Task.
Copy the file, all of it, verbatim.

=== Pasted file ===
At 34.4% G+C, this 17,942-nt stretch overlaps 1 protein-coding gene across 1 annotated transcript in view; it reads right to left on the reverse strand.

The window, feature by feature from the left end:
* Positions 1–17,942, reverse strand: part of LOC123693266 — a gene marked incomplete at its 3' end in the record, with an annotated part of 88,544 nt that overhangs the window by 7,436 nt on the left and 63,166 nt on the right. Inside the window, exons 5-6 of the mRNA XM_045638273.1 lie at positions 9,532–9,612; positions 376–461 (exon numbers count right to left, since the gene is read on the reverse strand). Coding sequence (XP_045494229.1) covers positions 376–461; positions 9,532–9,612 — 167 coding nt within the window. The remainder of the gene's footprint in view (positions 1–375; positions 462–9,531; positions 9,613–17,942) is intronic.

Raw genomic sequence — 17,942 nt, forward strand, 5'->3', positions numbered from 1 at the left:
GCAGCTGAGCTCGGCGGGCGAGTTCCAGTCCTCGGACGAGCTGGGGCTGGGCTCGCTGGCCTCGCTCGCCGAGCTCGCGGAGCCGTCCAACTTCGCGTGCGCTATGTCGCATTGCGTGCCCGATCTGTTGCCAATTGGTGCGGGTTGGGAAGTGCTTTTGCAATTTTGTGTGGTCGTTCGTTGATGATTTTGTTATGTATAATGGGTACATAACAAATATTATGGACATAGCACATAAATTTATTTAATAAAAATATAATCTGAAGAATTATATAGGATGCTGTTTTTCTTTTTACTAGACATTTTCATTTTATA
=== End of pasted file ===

At 34.4% G+C, this 17,942-nt stretch overlaps 1 protein-coding gene across 1 annotated transcript in view; it reads right to left on the reverse strand.

The window, feature by feature from the left end:
* Positions 1–17,942, reverse strand: part of LOC123693266 — a gene marked incomplete at its 3' end in the record, with an annotated part of 88,544 nt that overhangs the window by 7,436 nt on the left and 63,166 nt on the right. Inside the window, exons 5-6 of the mRNA XM_045638273.1 lie at positions 9,532–9,612; positions 376–461 (exon numbers count right to left, since the gene is read on the reverse strand). Coding sequence (XP_045494229.1) covers positions 376–461; positions 9,532–9,612 — 167 coding nt within the window. The remainder of the gene's footprint in view (positions 1–375; positions 462–9,531; positions 9,613–17,942) is intronic.

Raw genomic sequence — 17,942 nt, forward strand, 5'->3', positions numbered from 1 at the left:
GCAGCTGAGCTCGGCGGGCGAGTTCCAGTCCTCGGACGAGCTGGGGCTGGGCTCGCTGGCCTCGCTCGCCGAGCTCGCGGAGCCGTCCAACTTCGCGTGCGCTATGTCGCATTGCGTGCCCGATCTGTTGCCAATTGGTGCGGGTTGGGAAGTGCTTTTGCAATTTTGTGTGGTCGTTCGTTGATGATTTTGTTATGTATAATGGGTACATAACAAATATTATGGACATAGCACATAAATTTATTTAATAAAAATATAATCTGAAGAATTATATAGGATGCTGTTTTTCTTTTTACTAGACATTTTCATTTTATA